Hotel Mumbai walks a difficult line while dramatizing the tragedy accurately without perpetuating the same divisiveness that Maras and Isaacs observe in the world. Central to this challenge is the film’s portrayal of religion given that the terrorists depicted in the film, like their real life counterparts, are jihadi extremists. In the vein of films like Captain Philips, Hotel Mumbai affords screentime to the protagonists and their attackers. It avoids making terrorists faceless villains in an effort to help audiences understand the pressures that might motivate individuals to radical action without validating their extremism.
For the British-Iranian Boniadi, this tightrope walk of choosing roles and representing religion is a challenge she accepts. “I think that good and bad and evil and goodness exist in every religion, every ethnicity, and every nationality,” she says. “I was born into a Muslim family. I have people in my family on my mother’s side who veil, cover, and are very devout. My father is Zoroastrian, a monotheistic religion that predated Islam in Iran. This is my second character who is a Muslim woman and is not radicalized. She is just like everybody else.”
Boniadi adds that representing diverse characters comes with responsibility, especially when they risk being cast as stereotypes. “I think it’s very important for me to humanize a person, a character regardless of faith,” says Boniadi. “When I took the role that I’m currently playing on Counterpart, her name is Clare. I auditioned as Clare, and when I got the role, it was very important to me that they didn’t change that to Fatima or some Middle Eastern name, strictly because I am playing a terrorist.” The film balances its portrait of extremism by showing faith in a positive light, like in the scene where Zahra calls her mother who tells her to pray, or a pivotal scene when she heeds her mother’s advice and recites the Quran.
Kher says that the nuance of the film’s portrayal of religion resides largely in its depiction of the hotel staff. “Eight people sitting here, their own perception and their connection with God is different; as a person, as a chef,” observes Kher. “That’s the philosophy of the Taj. That the guest is God. In fact, that’s a philosophy of India. A Sanskrit term, Atithi Devo Bhava, means the guest is always God.” The line that “the guest is God” is Chef Oberoi’s mantra throughout the film, and it ultimately proves a test of the servants’ devotion, while creating common ground as the guests rise to the challenge set by the servants’ heroism.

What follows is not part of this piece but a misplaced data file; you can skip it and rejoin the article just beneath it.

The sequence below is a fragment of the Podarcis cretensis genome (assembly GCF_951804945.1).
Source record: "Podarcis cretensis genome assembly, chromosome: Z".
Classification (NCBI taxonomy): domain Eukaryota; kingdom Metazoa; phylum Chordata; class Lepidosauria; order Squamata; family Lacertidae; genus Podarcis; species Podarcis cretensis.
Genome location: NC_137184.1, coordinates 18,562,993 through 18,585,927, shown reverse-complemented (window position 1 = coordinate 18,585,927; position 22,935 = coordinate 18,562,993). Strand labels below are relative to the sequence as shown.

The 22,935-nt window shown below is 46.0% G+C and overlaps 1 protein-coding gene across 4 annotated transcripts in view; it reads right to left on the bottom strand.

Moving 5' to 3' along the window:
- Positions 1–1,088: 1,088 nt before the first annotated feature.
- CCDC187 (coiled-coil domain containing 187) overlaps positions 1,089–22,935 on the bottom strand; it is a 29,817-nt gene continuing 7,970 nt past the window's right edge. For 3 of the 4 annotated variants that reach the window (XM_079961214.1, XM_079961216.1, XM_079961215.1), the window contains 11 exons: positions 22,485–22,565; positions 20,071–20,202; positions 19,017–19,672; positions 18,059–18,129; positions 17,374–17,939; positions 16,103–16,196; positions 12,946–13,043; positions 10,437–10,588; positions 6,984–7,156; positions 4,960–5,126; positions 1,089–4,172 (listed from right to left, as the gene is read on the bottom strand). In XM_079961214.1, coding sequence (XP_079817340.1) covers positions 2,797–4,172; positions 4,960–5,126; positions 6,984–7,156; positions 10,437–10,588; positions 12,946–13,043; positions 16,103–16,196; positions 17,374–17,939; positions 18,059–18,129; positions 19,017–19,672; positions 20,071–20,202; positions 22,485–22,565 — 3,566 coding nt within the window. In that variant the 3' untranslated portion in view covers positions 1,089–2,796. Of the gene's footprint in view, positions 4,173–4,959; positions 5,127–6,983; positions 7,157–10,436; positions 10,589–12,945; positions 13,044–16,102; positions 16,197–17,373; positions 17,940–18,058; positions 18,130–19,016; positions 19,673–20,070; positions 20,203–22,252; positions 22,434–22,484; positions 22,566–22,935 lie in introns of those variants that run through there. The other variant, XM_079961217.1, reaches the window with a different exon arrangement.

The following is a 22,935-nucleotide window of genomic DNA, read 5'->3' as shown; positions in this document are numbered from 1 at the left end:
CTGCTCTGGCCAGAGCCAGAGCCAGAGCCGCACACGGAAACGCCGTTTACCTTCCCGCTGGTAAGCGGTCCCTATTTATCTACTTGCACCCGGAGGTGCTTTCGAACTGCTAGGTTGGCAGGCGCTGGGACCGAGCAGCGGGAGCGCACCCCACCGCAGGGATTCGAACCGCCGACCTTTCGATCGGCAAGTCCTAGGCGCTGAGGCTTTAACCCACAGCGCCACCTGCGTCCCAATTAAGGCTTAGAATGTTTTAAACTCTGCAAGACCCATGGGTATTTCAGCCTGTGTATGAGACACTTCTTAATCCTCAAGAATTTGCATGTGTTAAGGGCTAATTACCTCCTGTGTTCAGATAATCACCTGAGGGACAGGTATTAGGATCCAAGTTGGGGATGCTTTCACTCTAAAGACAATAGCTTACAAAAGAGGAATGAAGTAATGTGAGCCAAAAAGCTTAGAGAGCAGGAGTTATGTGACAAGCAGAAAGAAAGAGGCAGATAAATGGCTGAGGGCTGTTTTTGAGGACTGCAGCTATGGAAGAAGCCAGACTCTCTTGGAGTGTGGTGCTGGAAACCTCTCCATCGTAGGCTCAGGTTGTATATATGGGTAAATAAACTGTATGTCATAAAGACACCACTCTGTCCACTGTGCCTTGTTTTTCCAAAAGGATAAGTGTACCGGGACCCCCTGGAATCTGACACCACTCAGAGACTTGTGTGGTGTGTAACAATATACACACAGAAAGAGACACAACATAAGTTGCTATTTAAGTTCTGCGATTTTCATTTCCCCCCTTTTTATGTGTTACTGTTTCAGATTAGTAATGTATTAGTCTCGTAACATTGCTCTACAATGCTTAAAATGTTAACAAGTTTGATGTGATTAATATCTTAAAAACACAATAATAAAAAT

Isaacs agrees and points to a specific scene in which an elderly white guest at the Taj suspects Dev Patel’s Arjun, a Sikh, of being a terrorist. Arjun calmly explains to the guest why he wears a turban, but offers to remove it in a selfless act that puts her security, and that of the group, above his comfort. “To me, the entire film is encapsulated in that one scene,” says Isaacs. “Even though the film is full of terrible carnage and suffering and pain and death, I found that unbearably moving and beautiful. It encapsulates what the film has to say about people.”
“The Most Important Film of Our Time”
Boniadi says moments like these put her choices as an actor hand in hand with her advocacy work. “I try to choose films that raise conscientiousness and awareness and inspire,” she explains. “I see it lending itself to my advocacy work. As actors, we get to portray the human condition and as advocates and activists, we get to change the human condition. There’s a real interplay of those worlds.”
Activism and acting are part of the film’s appeal for Kher in honouring the city he loves. Prior to the film’s premiere at TIFF, Kher proclaimed Hotel Mumbai “the most important film of our times” on Twitter. When asked to elaborate on the sentiment, Kher explains, “I think it’s important because terrorism is not area-centric or country-centric. It has gone all over the place and it’s important for people to realize that people who die are not statistics. They’re somebody’s father, somebody’s mother, somebody’s brother, and somebody’s sister.”
Ten years after the attacks in Mumbai, radical violence is as prevalent as ever. A summer of shootings in Toronto set a violent stage for the film’s premiere, and the recent massacre in the mosques of Christchurch, New Zealand, prior to the theatrical release are reminders that violent ideologies know no boundaries. Kher encourages audiences to see Hotel Mumbai as a unifying film, no matter how painful it may be. “Unfortunately, in times of sadness, the only thing you do is hold the hands of each other,” says Kher. “Grief brings you together. Happiness gets you outside.”
Hotel Mumbai opens on March 29